A lobbyist for a Medicaid managed-care services provider took six Kansas Republican legislators to a steakhouse dinner in Denver, where the food and beverage tab exceeded $1,000.
Sens. Richard Hilderbrand, Galena, Ty Masterson, Andover, and Mary Pilcher-Cook, Shawnee, along with Reps. John Barker, Abilene; Willie Dove, Bonner Springs, and Daniel Hawkins, Wichita, were listed as attending the dinner, in a lobbyist report filed in September. The cost was divided to show the value for each legislator's dinner at $206.03.
"I'm not surprised, I'm not surprised," Dove told The News.
He recalled the July dinner was at an Elway's restaurant, owned by Denver Broncos' president of football operations/general manager John Elway. The legislators were in Denver to attend the annual meeting of the American Legislative Exchange Council (ALEC).
The online menu shows a Mediterranean salad costs $20, a 13-ounce bone-in filet, $60, and a bottle of California wine, $76.
Matthew Hickam, who owns Hickam Public Affairs Inc. in Topeka, lobbies for Centene Corporation and its subsidiary, Sunflower State Health Plan Inc., which has a contract with Kansas to serve Medicaid beneficiaries. Hickam filed the lobbyist report. The client was Centene.
Efforts to reach Hickam, Centene, Barker, Pilcher-Cook and Masterson were unsuccessful. Hilderbrand said he did not recall the July dinner.
Many of the spouses were there, too, Dove noted. "Two hundred for one person is a lot of money," he said, "but with spouses, it's not."
Even if spouses were present and ate meals covered by Centene, that expense was not part of the $206.03 cost shown for each legislator, according to the Kansas Governmental Ethics Commission office. A lobbyist would put a spouse's meal as an unitemized expense, but would not attribute it to the legislator's dinner, said Governmental Ethics Commission staff. Also, a lobbyist does not add the expense of his own meal into the expense shown for the legislator, staff said.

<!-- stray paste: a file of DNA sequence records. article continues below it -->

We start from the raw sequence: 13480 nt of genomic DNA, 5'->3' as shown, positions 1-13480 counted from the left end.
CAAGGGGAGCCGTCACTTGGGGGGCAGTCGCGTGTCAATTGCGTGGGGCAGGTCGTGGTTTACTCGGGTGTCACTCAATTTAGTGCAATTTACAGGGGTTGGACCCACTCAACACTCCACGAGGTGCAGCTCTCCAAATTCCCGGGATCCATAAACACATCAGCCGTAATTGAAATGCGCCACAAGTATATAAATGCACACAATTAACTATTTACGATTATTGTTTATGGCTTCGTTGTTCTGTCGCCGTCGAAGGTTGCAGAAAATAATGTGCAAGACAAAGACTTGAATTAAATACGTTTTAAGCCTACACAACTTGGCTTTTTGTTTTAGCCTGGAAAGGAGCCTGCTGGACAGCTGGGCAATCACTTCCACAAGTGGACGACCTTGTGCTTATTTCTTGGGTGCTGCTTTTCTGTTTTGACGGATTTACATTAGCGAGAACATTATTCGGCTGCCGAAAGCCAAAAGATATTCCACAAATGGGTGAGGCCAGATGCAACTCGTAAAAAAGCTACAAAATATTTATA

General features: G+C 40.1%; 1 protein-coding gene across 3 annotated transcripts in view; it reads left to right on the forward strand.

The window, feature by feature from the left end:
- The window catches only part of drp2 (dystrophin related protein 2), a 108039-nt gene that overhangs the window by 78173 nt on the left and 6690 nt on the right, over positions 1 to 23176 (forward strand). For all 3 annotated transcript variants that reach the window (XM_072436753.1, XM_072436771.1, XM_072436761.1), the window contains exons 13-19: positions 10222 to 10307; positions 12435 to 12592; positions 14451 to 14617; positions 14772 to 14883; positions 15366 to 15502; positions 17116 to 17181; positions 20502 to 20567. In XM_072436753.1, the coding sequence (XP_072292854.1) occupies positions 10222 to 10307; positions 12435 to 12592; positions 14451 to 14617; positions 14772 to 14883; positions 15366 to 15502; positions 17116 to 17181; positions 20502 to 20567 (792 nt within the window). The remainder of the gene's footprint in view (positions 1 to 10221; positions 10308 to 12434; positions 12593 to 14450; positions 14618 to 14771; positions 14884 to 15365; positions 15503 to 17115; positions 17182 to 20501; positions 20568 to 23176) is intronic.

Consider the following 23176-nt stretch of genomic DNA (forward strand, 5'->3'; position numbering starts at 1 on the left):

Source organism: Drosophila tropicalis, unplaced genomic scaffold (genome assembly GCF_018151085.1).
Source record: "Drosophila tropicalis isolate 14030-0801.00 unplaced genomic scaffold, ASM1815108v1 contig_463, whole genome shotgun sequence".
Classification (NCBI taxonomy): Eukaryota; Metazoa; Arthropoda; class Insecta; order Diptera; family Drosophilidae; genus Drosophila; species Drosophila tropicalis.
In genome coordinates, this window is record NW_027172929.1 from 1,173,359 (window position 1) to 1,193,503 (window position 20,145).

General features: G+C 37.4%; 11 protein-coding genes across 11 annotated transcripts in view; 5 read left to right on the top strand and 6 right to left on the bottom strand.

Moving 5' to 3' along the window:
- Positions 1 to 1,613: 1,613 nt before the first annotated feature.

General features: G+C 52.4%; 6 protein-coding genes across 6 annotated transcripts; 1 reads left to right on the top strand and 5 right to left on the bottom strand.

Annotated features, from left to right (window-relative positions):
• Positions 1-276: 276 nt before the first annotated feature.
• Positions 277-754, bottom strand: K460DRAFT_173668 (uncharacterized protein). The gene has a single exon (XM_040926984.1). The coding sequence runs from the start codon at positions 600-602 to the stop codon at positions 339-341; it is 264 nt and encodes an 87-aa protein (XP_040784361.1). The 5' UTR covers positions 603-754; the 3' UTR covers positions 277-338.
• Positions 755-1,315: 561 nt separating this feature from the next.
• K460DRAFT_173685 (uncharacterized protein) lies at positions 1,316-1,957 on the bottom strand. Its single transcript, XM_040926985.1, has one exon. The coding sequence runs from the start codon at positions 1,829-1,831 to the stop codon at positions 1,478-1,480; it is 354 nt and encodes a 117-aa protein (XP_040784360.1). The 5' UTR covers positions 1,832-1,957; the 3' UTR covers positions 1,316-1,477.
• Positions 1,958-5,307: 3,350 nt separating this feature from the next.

Hawkins said he does not drink alcohol. Also, he has lost 130 pounds in the past year and had three-fourths of his stomach removed.
At those conventions, Hawkins said, there are always lobbyists who take legislators out for meals.
"They just divide the bill by the number of Reps. (Representatives) there, and so I get whacked for something I didn't even do," Hawkins said when asked about the $206.03 for food and beverage listed by his name.
"There was probably a lot of alcohol drank," he said. But not only does he not drink alcohol, he doesn't eat a whole lot, either, he said.
"To me, it's not fair," Hawkins said of the lobbyist expenditure reports and the process of dividing the total by the number of legislators.
Asked about the Legislature changing the reporting to require actual expenditures, Hawkins said there "would certainly be a lot of resistance" to itemization and lobbyists wouldn't like it.
Kansas privatized Medicaid management under the KanCare umbrella. In 2012, Sunflower State Health Plan Inc. was one of three organizations awarded a contract.
A new competitive round for KanCare managed-care organizations is about to begin. A request for proposals will be issued in November and companies will submit proposals in early 2018. The contracts awarded next year will be implemented Jan. 1, 2019, according to the Kansas Department of Health and Environment.
Most of the legislators at the dinner serve on health-related committees. Hawkins is vice chairman of and Hilderbrand is a member of the Robert G. (Bob) Bethell Joint Committee on Health and Community-Based Services and KanCare Oversight.
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